For one week before Anthony arrived at FRESH Start Emergency Shelter & Resource Center, he was homeless and sleeping under a bridge.
“To be honest, I was used to it,” he said during an interview in June.
For nearly a decade, Anthony lived doubled up with relatives, couch surfed at friend’s homes, or found himself living on the street.
For periods of his life, Anthony lacked a sense of belonging and community. Spending years in the foster care system, bouncing around from home to home didn’t leave much time to make friends or forge deep relationships.
“It felt horrible,” he said. “That’s the best way for me to put it. Because it’s like, ok well, my mom and dad didn’t want me, so why don’t these people want me?”
Anthony did eventually get adopted and experienced stability in his new family.
“After I got adopted, it sort of settled down because my mom is the most wonderful person in the world,” he said. “She has always been my rock and someone I could always go to, even now.”
But the nagging sense of loneliness and abandonment in his early years took a toll.
When he was 20 years old, he moved out and started out on his own.
For the next decade, Anthony found himself in a cycle of employment, unemployment, transient living, homelessness, alcoholism and drug use.
“Pretty much the streets are all I know,” he said.
When he was 23, he entered the long-term men’s program at Lebanon Rescue Mission, which helped him maintain sobriety from hard drugs, then entered HOPES (the former shelter name of FRESH Start) at LCCM.
At HOPES, staff helped him find employment and provided the stability he needed so he could reset his finances and start over.
He found a room and was soon discharged. He was making money, but soon he fell back into old habits and his money was going toward alcohol.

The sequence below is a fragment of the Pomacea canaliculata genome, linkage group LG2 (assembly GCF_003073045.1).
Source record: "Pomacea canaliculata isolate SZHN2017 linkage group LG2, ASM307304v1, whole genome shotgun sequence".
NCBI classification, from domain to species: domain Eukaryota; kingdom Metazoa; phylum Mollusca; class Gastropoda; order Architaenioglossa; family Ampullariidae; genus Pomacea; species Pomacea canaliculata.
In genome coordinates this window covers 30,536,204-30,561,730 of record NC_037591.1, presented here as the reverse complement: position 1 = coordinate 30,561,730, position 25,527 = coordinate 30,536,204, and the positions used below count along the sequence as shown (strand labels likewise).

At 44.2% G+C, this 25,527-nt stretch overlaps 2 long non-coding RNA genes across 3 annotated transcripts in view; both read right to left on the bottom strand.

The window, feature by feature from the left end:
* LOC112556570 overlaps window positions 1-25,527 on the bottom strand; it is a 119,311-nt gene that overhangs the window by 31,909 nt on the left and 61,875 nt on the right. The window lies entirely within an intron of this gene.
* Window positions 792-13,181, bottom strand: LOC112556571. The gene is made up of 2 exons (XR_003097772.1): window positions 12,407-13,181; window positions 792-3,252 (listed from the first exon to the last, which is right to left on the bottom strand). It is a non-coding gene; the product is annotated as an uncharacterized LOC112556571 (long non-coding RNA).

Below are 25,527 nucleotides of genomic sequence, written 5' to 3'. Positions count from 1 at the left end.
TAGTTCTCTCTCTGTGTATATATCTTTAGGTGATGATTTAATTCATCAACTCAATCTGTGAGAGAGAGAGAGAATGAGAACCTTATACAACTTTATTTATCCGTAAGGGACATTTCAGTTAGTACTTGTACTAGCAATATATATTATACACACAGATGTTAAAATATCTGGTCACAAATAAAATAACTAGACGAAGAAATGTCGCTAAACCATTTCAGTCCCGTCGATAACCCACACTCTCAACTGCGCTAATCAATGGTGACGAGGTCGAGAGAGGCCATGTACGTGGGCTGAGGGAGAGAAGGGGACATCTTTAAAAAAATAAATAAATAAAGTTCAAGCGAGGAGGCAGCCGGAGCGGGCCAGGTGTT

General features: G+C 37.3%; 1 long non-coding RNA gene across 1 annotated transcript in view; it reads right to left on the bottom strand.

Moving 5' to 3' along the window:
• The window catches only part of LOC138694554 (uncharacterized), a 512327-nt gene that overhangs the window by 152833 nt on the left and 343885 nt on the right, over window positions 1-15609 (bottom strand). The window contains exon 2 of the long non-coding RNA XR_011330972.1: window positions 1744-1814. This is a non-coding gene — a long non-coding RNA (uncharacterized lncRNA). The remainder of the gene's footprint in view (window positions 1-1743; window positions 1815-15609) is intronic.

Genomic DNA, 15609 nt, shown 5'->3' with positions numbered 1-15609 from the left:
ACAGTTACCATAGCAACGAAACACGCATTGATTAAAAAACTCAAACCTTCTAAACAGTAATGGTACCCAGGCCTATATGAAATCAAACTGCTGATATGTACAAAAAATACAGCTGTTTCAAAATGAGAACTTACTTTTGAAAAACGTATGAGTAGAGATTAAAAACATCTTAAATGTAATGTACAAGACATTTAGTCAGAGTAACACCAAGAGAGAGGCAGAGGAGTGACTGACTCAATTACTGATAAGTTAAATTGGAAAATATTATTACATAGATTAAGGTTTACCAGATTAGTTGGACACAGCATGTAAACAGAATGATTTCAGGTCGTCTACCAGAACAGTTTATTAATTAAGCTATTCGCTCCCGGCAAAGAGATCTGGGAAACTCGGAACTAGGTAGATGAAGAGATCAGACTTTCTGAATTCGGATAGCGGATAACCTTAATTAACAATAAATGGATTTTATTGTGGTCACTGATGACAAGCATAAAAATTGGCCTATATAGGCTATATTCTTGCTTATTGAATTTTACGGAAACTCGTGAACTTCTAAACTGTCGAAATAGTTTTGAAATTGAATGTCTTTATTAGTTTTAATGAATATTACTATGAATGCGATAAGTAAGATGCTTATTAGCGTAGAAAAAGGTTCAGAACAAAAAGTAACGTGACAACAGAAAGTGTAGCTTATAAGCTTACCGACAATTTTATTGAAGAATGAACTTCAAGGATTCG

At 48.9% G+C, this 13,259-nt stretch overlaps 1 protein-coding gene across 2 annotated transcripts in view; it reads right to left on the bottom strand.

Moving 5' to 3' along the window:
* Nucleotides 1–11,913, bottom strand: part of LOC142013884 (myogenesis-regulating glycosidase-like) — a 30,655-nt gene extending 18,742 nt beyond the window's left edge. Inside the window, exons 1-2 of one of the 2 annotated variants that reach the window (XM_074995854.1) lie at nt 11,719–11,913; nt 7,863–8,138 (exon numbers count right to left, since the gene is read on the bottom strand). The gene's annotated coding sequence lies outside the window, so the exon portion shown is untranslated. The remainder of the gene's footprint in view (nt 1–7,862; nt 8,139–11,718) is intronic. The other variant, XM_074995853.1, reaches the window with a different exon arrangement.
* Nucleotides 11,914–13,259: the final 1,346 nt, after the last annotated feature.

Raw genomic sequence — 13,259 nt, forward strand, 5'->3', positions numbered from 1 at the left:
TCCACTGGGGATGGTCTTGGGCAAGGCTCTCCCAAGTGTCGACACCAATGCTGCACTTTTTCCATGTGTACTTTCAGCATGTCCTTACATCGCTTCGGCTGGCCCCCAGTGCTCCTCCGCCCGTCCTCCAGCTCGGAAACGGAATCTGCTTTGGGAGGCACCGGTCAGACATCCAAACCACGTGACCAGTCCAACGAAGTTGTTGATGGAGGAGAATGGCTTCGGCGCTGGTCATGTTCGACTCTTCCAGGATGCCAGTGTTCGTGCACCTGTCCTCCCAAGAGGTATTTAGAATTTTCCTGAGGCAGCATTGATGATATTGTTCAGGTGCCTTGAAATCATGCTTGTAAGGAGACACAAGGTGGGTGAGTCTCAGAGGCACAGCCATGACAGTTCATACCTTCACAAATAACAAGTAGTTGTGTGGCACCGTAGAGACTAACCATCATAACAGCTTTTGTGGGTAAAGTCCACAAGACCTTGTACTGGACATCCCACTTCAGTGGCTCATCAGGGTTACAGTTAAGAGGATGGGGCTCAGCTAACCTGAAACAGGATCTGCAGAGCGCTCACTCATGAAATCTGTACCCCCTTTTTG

“It was not a fun road,” he said.
The cycle continued for the next six years, which brought him to FRESH Start in May.
“The staff are really keeping me encouraged to keep going and to work every day. They are helping me with budgeting,” he said. “I always have good laughs with all of them, but they are really there for me when I feel upset or when I feel anger…it just feels nice to express how I actually feel about things …they give me good advice, too.”
Though he has fears about the future, he is hopeful and is trying to change his circumstances with the guidance and support of LCCM staff.
Because he doesn’t have to worry about where he will sleep or when he will eat next, now he can focus on other things, such as working toward obtaining his driver’s license, working full-time and looking for a room to rent. Eventually he wants to own his own home and start his own business.
“This is a great place for anybody that’s really wanting the help and is actually willing to work themselves, for themselves, to really want to change. It’s definitely helped me change a lot – mentally, physically and spiritually,” he said. “What more could a person want who’s really wanting to change?”
Lebanon County Christian Ministries